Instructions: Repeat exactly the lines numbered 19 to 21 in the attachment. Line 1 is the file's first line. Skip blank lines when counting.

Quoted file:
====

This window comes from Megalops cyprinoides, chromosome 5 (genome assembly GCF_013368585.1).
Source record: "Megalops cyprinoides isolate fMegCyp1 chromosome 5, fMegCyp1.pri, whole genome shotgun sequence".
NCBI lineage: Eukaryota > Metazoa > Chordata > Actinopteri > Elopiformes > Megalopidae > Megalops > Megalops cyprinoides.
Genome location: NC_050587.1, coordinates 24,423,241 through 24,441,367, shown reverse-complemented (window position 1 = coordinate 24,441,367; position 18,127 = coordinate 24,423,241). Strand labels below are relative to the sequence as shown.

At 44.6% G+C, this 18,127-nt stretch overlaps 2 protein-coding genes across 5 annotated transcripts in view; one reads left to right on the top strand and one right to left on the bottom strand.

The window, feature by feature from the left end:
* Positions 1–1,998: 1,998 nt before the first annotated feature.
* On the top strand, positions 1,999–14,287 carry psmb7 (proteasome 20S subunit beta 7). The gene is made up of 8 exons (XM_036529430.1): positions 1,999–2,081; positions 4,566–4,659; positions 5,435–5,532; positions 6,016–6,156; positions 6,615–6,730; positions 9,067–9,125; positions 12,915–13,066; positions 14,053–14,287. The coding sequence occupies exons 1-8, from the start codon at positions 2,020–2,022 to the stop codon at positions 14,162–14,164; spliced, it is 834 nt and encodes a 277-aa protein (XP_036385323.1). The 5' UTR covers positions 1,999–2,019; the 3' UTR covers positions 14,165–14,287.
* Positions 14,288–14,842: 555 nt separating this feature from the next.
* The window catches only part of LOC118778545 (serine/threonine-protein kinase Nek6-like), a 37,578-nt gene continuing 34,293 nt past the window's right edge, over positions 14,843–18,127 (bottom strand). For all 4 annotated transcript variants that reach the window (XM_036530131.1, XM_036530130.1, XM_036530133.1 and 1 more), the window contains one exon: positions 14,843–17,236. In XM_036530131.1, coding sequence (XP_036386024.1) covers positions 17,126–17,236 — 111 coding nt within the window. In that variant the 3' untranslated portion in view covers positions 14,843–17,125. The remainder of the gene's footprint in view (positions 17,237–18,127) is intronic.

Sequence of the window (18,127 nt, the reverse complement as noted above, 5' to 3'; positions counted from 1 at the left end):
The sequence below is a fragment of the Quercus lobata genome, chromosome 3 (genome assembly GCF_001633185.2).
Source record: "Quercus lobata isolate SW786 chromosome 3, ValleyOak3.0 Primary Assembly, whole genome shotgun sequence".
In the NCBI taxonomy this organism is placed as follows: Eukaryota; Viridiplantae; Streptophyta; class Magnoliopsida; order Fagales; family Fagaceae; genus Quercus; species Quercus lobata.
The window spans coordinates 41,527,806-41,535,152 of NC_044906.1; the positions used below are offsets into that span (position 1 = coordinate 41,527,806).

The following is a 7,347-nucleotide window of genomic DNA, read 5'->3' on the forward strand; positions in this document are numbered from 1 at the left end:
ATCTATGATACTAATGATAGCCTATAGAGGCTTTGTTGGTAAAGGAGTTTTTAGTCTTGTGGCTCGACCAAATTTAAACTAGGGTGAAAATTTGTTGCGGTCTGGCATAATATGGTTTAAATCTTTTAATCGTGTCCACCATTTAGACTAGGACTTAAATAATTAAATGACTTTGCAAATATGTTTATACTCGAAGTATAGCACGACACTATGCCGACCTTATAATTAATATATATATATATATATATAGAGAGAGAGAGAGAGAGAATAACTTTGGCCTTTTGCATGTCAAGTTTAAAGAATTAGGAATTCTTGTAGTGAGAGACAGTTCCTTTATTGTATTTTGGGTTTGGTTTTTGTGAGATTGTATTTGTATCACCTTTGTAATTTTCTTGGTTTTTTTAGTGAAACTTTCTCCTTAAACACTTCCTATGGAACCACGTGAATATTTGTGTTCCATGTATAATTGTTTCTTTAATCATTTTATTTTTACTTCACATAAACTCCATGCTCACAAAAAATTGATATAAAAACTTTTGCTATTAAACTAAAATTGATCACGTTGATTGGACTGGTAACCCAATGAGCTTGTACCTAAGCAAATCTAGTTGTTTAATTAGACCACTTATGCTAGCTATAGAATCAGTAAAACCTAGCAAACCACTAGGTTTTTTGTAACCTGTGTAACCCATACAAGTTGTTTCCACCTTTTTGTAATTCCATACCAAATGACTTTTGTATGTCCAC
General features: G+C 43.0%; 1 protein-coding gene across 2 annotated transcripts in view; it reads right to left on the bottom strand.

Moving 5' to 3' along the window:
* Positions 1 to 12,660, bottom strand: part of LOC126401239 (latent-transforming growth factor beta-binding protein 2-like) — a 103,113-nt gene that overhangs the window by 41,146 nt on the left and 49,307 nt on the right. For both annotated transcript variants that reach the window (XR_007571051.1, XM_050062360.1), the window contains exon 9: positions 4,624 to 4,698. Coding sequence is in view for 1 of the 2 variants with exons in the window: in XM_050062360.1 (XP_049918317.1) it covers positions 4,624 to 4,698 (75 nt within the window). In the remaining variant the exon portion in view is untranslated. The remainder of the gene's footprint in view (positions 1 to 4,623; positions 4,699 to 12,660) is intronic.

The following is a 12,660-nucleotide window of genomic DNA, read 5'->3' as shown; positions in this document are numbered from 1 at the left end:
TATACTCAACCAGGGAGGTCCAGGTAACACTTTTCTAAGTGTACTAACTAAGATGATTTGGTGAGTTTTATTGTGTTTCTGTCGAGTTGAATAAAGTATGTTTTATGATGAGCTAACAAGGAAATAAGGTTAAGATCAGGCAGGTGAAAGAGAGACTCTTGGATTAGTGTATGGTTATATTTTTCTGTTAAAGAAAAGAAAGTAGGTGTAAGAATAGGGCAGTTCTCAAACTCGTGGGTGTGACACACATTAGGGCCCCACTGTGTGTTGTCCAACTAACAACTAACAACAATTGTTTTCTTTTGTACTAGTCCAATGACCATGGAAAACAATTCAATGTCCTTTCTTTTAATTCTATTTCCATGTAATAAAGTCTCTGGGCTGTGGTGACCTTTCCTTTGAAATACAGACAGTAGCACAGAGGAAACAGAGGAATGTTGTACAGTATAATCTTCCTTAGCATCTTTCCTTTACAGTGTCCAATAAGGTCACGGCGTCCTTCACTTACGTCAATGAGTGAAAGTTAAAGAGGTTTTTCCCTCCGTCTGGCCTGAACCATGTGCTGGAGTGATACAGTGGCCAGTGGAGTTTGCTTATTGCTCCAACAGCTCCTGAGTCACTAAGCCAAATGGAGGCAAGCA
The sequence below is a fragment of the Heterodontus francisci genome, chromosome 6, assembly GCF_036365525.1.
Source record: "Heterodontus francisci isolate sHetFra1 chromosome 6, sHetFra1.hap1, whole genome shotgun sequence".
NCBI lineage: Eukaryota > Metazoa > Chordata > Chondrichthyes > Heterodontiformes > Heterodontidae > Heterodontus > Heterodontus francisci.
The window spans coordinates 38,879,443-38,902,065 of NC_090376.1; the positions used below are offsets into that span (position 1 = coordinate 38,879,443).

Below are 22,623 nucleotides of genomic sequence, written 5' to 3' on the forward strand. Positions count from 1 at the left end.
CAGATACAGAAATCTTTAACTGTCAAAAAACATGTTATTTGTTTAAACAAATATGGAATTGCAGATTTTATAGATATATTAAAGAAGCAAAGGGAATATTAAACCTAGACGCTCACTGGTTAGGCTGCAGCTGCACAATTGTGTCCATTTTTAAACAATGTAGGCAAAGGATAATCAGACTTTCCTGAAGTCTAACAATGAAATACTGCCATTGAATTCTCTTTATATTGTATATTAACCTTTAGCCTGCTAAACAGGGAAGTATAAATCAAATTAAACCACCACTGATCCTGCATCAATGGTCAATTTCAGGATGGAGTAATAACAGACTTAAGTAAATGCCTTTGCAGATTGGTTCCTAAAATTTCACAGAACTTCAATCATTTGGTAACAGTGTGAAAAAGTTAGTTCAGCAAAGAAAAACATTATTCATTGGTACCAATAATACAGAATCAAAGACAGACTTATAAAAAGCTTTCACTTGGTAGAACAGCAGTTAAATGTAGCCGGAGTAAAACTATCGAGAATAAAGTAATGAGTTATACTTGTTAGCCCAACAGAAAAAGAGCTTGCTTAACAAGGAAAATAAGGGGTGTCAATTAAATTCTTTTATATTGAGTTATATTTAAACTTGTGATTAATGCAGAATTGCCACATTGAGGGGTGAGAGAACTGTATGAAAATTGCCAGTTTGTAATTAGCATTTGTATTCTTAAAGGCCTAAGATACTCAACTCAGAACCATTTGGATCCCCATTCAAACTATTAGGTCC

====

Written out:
Moving 5' to 3' along the window:
* Positions 1 to 12,660, bottom strand: part of LOC126401239 (latent-transforming growth factor beta-binding protein 2-like) — a 103,113-nt gene that overhangs the window by 41,146 nt on the left and 49,307 nt on the right. For both annotated transcript variants that reach the window (XR_007571051.1, XM_050062360.1), the window contains exon 9: positions 4,624 to 4,698. Coding sequence is in view for 1 of the 2 variants with exons in the window: in XM_050062360.1 (XP_049918317.1) it covers positions 4,624 to 4,698 (75 nt within the window). In the remaining variant the exon portion in view is untranslated. The remainder of the gene's footprint in view (positions 1 to 4,623; positions 4,699 to 12,660) is intronic.

The following is a 12,660-nucleotide window of genomic DNA, read 5'->3' as shown; positions in this document are numbered from 1 at the left end: